261 Wellington, Life of

172 Arabian Deserted Village, 257 Wheaton's Digest

437 Ballad 79 Wilson's Ornithology





86 352 352 438

85 523 352 522 351 523 352


Russia, Sketches in

Scenite Granite Bible Society, History of

352 Seppins on Shipbuilding Colquhoun on the British Empire 439 Spurzeini's Craniology Colburn, Zerah

85 Strut's Dictionary of Engravings Crichton on Vitality

35! Turner's Histcry of England DavySir A. ou the Diamond 438 Ware on Near sightedness Davy, John, on Animal Heat

85 Westall's Paintings Dectot's Hydraulic Machine

176 Wordsworth's Poem Elba, Voyage to

352 Vaccine Matter, mode of preserving Englefield's Transit Instrument 176 Herschell on the Stars


OBITUARY. Horne on Bibliography

439 lode, its Properties

351 Brock, Gen. Accum's mode of preparing 264 Browne, William Iconographia Reynoldsiana

523 Hartley, David Lendi's Hygrometer

439 Larcher Maid of Norway

523 Martyn, Rev. H. Read on the Solar Ray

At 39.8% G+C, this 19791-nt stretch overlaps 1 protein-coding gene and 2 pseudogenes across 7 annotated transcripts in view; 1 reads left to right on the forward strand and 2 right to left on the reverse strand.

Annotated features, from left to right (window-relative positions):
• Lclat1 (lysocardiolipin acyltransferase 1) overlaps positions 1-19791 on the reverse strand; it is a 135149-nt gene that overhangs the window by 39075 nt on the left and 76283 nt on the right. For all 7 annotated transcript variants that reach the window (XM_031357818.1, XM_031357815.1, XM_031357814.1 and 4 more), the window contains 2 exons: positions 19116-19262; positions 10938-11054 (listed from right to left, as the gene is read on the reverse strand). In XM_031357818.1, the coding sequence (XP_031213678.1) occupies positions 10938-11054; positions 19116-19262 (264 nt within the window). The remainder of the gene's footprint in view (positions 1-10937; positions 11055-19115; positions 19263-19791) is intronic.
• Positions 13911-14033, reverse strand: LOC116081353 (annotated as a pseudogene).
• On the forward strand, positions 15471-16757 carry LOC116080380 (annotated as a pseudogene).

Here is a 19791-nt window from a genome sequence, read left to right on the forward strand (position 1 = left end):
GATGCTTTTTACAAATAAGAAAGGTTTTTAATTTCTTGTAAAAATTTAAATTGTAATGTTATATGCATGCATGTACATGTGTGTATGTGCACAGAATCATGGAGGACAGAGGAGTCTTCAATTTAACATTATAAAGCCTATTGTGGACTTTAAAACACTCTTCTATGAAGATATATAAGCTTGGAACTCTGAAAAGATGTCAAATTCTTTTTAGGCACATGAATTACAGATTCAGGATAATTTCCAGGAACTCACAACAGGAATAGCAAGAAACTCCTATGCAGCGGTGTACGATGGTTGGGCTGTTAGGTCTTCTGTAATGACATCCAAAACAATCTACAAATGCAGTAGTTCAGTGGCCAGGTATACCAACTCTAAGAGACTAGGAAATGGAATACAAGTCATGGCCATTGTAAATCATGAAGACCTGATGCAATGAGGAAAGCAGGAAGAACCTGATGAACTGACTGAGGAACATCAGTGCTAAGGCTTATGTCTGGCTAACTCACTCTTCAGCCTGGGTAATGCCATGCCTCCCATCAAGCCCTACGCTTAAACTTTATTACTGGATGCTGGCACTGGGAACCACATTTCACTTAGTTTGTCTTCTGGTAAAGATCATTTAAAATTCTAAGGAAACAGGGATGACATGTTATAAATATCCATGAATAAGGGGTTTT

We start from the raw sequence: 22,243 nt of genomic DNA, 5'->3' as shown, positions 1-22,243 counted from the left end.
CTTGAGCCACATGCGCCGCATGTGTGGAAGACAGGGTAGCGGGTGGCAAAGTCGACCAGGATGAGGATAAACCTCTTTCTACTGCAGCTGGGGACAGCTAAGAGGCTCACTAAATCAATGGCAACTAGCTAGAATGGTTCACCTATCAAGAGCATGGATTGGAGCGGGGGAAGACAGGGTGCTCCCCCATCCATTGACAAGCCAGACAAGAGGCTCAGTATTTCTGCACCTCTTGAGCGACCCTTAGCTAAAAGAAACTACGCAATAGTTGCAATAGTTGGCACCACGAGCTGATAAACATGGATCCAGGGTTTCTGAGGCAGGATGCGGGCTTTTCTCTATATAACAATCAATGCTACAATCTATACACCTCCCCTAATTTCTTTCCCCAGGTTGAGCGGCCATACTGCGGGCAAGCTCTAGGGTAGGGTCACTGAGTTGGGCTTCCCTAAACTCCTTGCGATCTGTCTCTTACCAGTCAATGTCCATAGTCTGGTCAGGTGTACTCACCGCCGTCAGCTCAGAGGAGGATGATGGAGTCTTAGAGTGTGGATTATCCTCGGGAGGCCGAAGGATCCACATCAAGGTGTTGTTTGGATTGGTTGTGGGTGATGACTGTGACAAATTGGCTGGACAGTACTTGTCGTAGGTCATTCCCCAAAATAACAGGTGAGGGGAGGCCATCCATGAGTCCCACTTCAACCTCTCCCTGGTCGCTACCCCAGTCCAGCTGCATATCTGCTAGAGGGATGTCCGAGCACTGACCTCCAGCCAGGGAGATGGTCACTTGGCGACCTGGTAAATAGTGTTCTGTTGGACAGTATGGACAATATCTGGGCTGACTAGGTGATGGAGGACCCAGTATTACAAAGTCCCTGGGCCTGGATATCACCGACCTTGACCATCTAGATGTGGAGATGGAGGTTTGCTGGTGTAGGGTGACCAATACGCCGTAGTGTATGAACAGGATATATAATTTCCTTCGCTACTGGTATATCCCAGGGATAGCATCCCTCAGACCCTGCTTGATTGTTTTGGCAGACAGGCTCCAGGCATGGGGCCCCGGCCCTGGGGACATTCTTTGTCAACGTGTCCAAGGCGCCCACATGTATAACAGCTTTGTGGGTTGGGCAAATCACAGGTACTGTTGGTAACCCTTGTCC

176 Ogilvie, Rev. Dr. Roderick, last of the Goths

352 Prince Popiatowski Roman Costume

264 Paine, R. T.

87 440

88 440 ib. 87 88 523

The vignette prefixed to this volume, from a design by Sully, represents Milton in bisbliodness, hearing the favourite autbors of his youth read to him by his daughters.

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Patronage. By Maria Edgeworth: Author of Tales of

Fashionable Life, Belinda, Leonora, &c. 4 vols. 8vo. London, 1814.

[From the Edinburgh Review, for January, 1814.] None of our regular readers, we are persuaded, will be surprised at the eagerness with which we turn to every new production of Miss Edgeworth's pen. The taste and gallantry of the age may have at last pretty generally sanctioned the ardent admiration with which we greeted the first steps of this distinguished lady in her literary career; but the calmer spirits of the south can hardly yet comprehend the exhilarating effect which her reappearance uniformly produces upon the saturnine complexion of their northern reviewers. Fortunately, a long course of good Forks has justified our first sanguine augury of Miss Edgeworth's success, and the honest eulogy we pronounced upon her efforts in the cause of good sense and virtue; and it is no slight consolation to us, while suffering under alternate reproaches for ill-timed seve

VOL. IV. New Series. 1